Kubernetes on Metacloud (COPC)

The Kubernetes 1.0 launch happened July 21st at OSCON here in Portland, OR and I was super happy to be there in the back of the room picking up loads of free stickers while the big event happened.  I spent the day before at a Kubernetes bootcamp, which was really just a lab on using it on GCE (or GKE for containers) and it was pretty cool.  But now I felt I really should do a little more to understand it.

To install Kubernetes on Metacloud (or what Cisco now calls Cisco OpenStack Private Cloud) I’m using CoreOS.  I like CoreOS because its lightweight and built for containers.  There are a few guides out there like the one on Digital Ocean that is pretty outdated (not even a year old!) that was good.  For installing Kubernetes on CoreOS on OpenStack its pretty easy now!

I should note, that I’m using Cisco OpenStack Private Cloud, but these steps can be used with any OpenStack distribution.  I followed most of the documentation based on the Kubernetes documentation.  (You’ll notice on there site that there is no instructions for OpenStack.  I opened an issue of which I hope to help with).

Anyway, the gist is here with all the instructions, but I’m more of the mindset to use Ansible.

Install Kubernetes

First download the cloud-init files that Kelsey Hightower created.  These make installing this super simple.  Get the master and the node.

We then create a master task that looks something like this:

Here I’m heavily using environment variables that should be defined elsewhere.  I call them out with a vars_file that has most of these.  The credentials are stored in the ~/.bash_profile and so live externally to the vars_file.  That’s where we keep our username, endpoints, and password.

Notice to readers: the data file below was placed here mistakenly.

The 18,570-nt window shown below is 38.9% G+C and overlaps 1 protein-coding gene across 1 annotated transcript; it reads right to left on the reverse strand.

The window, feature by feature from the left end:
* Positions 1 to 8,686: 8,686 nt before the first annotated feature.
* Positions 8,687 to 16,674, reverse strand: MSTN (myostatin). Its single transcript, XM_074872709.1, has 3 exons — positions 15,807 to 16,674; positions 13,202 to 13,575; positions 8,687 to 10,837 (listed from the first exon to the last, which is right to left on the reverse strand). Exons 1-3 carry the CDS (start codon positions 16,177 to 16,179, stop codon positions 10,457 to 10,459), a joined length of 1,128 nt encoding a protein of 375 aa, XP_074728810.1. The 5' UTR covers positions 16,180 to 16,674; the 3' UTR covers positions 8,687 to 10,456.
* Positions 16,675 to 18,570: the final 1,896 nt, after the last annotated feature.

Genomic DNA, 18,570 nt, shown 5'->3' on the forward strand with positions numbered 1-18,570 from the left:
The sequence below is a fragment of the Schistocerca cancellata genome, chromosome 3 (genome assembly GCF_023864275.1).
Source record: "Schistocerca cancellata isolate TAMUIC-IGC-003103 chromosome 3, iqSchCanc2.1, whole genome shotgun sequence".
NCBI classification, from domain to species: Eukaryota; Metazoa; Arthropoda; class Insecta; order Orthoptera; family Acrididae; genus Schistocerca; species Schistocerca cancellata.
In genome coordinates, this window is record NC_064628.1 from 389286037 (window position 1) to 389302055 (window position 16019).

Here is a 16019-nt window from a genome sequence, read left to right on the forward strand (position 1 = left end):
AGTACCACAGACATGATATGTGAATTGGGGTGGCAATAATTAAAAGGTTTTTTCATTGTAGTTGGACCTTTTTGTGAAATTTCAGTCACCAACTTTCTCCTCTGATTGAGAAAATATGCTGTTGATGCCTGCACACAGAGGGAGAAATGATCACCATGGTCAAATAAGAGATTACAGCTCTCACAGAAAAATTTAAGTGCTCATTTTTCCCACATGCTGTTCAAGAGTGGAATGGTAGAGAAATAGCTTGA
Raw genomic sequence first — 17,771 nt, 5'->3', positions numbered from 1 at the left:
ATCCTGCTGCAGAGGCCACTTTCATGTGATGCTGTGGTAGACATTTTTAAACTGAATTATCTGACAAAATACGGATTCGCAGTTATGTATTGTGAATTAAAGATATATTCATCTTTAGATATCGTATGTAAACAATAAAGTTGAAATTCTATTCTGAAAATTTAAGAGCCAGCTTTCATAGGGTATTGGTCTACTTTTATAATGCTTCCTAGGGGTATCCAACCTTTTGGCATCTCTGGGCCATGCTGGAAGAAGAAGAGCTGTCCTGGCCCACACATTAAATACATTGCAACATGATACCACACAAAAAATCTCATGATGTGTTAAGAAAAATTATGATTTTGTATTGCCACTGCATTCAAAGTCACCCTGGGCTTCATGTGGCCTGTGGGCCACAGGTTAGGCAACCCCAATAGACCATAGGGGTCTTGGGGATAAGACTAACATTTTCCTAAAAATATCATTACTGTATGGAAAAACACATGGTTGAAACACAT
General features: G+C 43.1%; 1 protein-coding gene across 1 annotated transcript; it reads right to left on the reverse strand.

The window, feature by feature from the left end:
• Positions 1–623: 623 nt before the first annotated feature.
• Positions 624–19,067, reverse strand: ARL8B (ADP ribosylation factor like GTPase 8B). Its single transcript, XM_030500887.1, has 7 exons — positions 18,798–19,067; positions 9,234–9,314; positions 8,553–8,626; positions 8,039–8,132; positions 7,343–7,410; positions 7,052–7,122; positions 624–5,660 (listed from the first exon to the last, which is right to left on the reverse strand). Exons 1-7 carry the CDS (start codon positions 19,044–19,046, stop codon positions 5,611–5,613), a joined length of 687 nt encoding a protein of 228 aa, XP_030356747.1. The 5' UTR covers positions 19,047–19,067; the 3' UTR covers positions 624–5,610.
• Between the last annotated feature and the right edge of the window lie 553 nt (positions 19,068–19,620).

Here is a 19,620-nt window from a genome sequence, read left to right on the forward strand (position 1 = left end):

You’ll have to have a CoreOS image already created in your cloud to use this.  I got mine from here.  Then I used glance and uploaded it.

The user_data points to use the file that was created by the Kubernetes community and will configure upon boot the parameters required for Kubernetes.

The minion nodes configuration is similar:

Note that you have to edit the node.yml file to point to the master (kube01 in our example).

At this point I’ve been a little lazy and didn’t go do the variable substitution.  Someday, I’ll get around to that.  But as a hint, since we registered ‘nova’ in the first task we can get the private IP address with this flag:

Just put that after the creation of the master.

The github repo for this is here.

Using Kubectl

Once our cluster is installed we can now run stuff.  I have a mac so I set it up like this following the instructions here:

Now we set the proxy up so we can run kubectl on our master:

Make sure that when you check your path, kubectl from /usr/local/bin shows up instead of maybe one from Google’s GCE stuff.

Check that it works by running:

Now we can launch something!  Let’s use the Hello World example on the Kubernetes documentation site.  Create this file and name it hello-world.yaml

Then create it:

There are several other examples as well and I encourage you to go to the official guides!  Let me know if this was helpful to you with a quick hello on Twitter!